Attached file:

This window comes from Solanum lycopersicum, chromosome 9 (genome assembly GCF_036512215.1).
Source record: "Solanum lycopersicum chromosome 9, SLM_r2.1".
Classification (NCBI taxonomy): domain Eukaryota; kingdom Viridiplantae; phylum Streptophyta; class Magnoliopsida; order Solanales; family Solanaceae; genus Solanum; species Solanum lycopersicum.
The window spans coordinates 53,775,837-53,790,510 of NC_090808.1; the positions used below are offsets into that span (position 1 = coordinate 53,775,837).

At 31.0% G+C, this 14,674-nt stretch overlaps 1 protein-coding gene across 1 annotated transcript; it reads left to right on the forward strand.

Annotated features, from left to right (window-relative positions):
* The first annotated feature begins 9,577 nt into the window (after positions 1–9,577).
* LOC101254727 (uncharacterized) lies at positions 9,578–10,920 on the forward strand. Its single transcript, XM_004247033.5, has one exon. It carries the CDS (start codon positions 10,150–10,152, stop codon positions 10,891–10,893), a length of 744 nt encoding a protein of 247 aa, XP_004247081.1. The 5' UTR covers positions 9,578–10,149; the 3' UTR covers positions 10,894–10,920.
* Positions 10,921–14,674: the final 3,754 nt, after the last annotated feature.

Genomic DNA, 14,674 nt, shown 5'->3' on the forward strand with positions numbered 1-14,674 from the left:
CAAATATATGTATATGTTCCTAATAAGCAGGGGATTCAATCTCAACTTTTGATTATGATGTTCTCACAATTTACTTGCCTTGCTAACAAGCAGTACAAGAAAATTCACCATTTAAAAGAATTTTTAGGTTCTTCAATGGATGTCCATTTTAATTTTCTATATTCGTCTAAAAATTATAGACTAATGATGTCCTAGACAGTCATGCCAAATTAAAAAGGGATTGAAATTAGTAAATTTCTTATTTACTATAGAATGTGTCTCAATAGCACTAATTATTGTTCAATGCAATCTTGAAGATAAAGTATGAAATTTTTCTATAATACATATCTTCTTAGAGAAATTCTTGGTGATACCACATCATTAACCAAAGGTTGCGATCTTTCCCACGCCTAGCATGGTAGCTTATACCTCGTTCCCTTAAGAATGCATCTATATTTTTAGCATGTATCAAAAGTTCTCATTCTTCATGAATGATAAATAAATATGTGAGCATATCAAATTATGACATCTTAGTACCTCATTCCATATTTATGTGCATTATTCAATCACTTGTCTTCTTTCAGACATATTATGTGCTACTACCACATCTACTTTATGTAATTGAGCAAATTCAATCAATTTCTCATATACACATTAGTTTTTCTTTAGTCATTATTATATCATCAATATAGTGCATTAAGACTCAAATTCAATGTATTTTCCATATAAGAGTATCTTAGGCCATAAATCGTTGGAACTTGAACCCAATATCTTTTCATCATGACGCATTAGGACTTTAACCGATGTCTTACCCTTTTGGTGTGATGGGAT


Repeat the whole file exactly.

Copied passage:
This window comes from Solanum lycopersicum, chromosome 9 (genome assembly GCF_036512215.1).
Source record: "Solanum lycopersicum chromosome 9, SLM_r2.1".
Classification (NCBI taxonomy): domain Eukaryota; kingdom Viridiplantae; phylum Streptophyta; class Magnoliopsida; order Solanales; family Solanaceae; genus Solanum; species Solanum lycopersicum.
The window spans coordinates 53,775,837-53,790,510 of NC_090808.1; the positions used below are offsets into that span (position 1 = coordinate 53,775,837).

At 31.0% G+C, this 14,674-nt stretch overlaps 1 protein-coding gene across 1 annotated transcript; it reads left to right on the forward strand.

Annotated features, from left to right (window-relative positions):
* The first annotated feature begins 9,577 nt into the window (after positions 1–9,577).
* LOC101254727 (uncharacterized) lies at positions 9,578–10,920 on the forward strand. Its single transcript, XM_004247033.5, has one exon. It carries the CDS (start codon positions 10,150–10,152, stop codon positions 10,891–10,893), a length of 744 nt encoding a protein of 247 aa, XP_004247081.1. The 5' UTR covers positions 9,578–10,149; the 3' UTR covers positions 10,894–10,920.
* Positions 10,921–14,674: the final 3,754 nt, after the last annotated feature.

Genomic DNA, 14,674 nt, shown 5'->3' on the forward strand with positions numbered 1-14,674 from the left:
CAAATATATGTATATGTTCCTAATAAGCAGGGGATTCAATCTCAACTTTTGATTATGATGTTCTCACAATTTACTTGCCTTGCTAACAAGCAGTACAAGAAAATTCACCATTTAAAAGAATTTTTAGGTTCTTCAATGGATGTCCATTTTAATTTTCTATATTCGTCTAAAAATTATAGACTAATGATGTCCTAGACAGTCATGCCAAATTAAAAAGGGATTGAAATTAGTAAATTTCTTATTTACTATAGAATGTGTCTCAATAGCACTAATTATTGTTCAATGCAATCTTGAAGATAAAGTATGAAATTTTTCTATAATACATATCTTCTTAGAGAAATTCTTGGTGATACCACATCATTAACCAAAGGTTGCGATCTTTCCCACGCCTAGCATGGTAGCTTATACCTCGTTCCCTTAAGAATGCATCTATATTTTTAGCATGTATCAAAAGTTCTCATTCTTCATGAATGATAAATAAATATGTGAGCATATCAAATTATGACATCTTAGTACCTCATTCCATATTTATGTGCATTATTCAATCACTTGTCTTCTTTCAGACATATTATGTGCTACTACCACATCTACTTTATGTAATTGAGCAAATTCAATCAATTTCTCATATACACATTAGTTTTTCTTTAGTCATTATTATATCATCAATATAGTGCATTAAGACTCAAATTCAATGTATTTTCCATATAAGAGTATCTTAGGCCATAAATCGTTGGAACTTGAACCCAATATCTTTTCATCATGACGCATTAGGACTTTAACCGATGTCTTACCCTTTTGGTGTGATGGGAT